Probably Jethro Tull back in early 70’s which of course dates me.
Complete the sentence: Before I die I want to…..
Travel to Italy.
The TV show Parks and Rec – good or bad for government?
Not so good because it depicts most of the Parks employees as either bumbling or just strange. It reinforces a stereotype that government can’t get out of its own way. That said, it’s a funny show.
Best restaurant in King County.
I would say Canlis. It’s an institution in a classic Seattle location with a classic view and exceptional service and food.
Dream job as child.
I thought I wanted to be an elementary school teacher and actually pursued a degree and teaching certificate. It was only after I graduated and accepted my first assignment as a substitute that I realized it wasn’t what I wanted to do. And the moral of the story is that children and even young adults probably aren’t ready to understand their true calling until they have had some time to be in the working world. Discovering your natural talents can lead you to a more rewarding career.
Your ultimate mix tape.
Sixties and seventies rock (wide range from Beatles to Allman Brothers) with a mix of jazz and blues.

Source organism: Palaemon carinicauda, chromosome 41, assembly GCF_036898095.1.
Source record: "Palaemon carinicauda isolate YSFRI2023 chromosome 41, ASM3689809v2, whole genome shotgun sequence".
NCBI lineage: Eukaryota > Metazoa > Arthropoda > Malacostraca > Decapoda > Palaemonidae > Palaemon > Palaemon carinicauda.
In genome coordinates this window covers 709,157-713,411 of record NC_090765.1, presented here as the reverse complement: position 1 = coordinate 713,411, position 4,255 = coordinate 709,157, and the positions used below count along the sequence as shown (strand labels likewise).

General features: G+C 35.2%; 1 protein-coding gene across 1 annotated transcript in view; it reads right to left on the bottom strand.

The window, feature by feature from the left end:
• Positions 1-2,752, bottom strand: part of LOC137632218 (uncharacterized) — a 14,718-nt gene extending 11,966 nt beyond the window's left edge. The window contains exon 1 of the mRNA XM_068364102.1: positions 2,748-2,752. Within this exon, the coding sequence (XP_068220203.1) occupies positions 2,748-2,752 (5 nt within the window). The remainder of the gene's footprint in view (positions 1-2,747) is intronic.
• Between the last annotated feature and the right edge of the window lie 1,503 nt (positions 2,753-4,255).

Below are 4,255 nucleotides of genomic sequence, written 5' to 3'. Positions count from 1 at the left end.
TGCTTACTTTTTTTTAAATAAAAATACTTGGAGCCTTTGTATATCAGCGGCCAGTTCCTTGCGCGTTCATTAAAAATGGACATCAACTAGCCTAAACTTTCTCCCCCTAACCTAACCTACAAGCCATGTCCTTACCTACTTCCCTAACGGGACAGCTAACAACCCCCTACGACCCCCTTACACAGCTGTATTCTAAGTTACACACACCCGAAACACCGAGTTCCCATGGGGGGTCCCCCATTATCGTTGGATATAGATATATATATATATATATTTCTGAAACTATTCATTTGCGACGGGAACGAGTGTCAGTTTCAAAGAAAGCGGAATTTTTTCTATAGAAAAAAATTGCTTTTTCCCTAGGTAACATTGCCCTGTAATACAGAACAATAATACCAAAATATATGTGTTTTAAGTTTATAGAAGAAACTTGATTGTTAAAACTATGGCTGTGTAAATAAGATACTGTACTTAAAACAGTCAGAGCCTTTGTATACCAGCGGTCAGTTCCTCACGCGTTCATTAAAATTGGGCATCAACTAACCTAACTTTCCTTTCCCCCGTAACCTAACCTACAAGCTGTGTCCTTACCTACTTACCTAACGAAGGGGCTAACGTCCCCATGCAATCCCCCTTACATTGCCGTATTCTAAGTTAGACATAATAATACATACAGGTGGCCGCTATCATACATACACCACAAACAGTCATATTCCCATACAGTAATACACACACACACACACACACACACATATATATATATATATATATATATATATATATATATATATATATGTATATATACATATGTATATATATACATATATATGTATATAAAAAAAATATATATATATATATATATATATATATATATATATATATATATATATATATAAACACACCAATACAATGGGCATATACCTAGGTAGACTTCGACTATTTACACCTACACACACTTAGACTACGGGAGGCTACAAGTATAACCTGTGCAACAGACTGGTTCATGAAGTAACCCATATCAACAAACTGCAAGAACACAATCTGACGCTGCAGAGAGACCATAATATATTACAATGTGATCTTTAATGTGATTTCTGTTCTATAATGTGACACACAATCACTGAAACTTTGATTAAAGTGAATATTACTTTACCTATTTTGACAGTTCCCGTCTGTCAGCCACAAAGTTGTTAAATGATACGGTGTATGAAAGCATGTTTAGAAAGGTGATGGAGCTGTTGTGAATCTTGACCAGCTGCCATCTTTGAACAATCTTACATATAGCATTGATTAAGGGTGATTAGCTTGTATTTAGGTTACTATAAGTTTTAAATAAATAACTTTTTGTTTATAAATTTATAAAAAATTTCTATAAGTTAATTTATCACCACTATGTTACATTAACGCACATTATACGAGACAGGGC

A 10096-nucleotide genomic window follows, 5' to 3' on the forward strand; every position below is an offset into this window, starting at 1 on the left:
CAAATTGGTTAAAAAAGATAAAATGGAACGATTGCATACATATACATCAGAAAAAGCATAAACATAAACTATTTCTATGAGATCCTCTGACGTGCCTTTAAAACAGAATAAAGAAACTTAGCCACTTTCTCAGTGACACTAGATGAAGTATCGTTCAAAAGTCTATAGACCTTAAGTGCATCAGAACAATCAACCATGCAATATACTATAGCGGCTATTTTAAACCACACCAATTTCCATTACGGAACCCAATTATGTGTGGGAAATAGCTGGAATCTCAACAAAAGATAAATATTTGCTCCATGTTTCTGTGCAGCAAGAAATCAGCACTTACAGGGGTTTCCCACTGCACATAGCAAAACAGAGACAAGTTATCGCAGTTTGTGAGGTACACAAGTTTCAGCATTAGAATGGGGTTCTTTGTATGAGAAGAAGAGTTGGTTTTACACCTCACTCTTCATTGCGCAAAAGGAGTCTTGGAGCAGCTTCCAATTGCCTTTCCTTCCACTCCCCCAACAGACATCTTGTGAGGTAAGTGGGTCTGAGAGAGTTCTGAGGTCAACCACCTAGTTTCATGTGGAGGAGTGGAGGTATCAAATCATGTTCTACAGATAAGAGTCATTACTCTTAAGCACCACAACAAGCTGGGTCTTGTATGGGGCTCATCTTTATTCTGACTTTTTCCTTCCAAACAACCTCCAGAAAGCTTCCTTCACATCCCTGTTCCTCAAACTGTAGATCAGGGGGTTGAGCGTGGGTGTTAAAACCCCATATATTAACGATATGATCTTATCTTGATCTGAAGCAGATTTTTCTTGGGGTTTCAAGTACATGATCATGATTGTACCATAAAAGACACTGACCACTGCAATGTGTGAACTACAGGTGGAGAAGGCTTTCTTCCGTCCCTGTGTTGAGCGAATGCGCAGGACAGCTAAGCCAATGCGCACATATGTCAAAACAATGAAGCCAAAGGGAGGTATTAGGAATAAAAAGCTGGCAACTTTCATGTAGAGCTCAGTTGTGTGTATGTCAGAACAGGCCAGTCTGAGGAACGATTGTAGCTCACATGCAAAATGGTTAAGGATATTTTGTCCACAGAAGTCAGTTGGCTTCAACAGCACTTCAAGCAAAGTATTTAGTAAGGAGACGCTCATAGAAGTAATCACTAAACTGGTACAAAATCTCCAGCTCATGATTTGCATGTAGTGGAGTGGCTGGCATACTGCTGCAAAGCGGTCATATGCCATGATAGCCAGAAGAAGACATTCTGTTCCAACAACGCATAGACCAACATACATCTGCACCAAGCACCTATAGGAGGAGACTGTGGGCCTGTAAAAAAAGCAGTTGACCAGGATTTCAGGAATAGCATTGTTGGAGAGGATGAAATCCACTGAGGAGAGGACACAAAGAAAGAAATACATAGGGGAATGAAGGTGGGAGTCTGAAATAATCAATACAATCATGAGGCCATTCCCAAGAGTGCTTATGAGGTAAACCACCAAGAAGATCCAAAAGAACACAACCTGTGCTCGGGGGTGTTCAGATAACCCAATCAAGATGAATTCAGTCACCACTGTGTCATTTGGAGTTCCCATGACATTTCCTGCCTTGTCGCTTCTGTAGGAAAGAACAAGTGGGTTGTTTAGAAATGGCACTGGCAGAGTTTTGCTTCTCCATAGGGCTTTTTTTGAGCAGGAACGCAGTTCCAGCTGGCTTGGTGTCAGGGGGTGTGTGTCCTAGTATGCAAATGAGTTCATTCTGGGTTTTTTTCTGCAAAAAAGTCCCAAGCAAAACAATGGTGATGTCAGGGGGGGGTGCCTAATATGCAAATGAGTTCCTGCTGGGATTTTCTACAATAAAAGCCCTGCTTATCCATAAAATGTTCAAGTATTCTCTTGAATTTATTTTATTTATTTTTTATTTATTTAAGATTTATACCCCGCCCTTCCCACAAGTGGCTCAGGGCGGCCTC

Longest public meeting you’ve been a part of.
One thirty am. If you have to say “good morning” when you leave, you know the meeting has gone too long.
Book that you are currently reading.
Q & A with Marilynne
What was your first local government job?
Receptionist at a Family Planning Clinic for a County Health Department.
Give us three professional accomplishments that you are most proud of.
1) Managing annexation of 30,000 new residents to Kirkland – a 39% increase.
2) Growing the City’s public outreach program.
3) Developing the “Crazy Marilynne’s Guide to Finance” and “Crazy Marilynne’s Guide to Staff Reports and Presentations” – training for City staff and adapted for community groups that has enjoyed many encore performances.
Tell us about three projects that you are currently working on.
Probably the largest effort over the past year has been the “Kirkland 2035: Your Voice, Your Vision, Your Future” public involvement strategy. After the annexation of 30,000 new residents, the City was faced with updating all of its functional plans and its comprehensive plan at the same time. The City Council called for a “robust” public outreach strategy that would involve a diverse cross-section of community interests and integrate the City’s newest residents into one larger Kirkland. The level of community involvement has really raised the bar and the interdepartmental coordination has been seamless.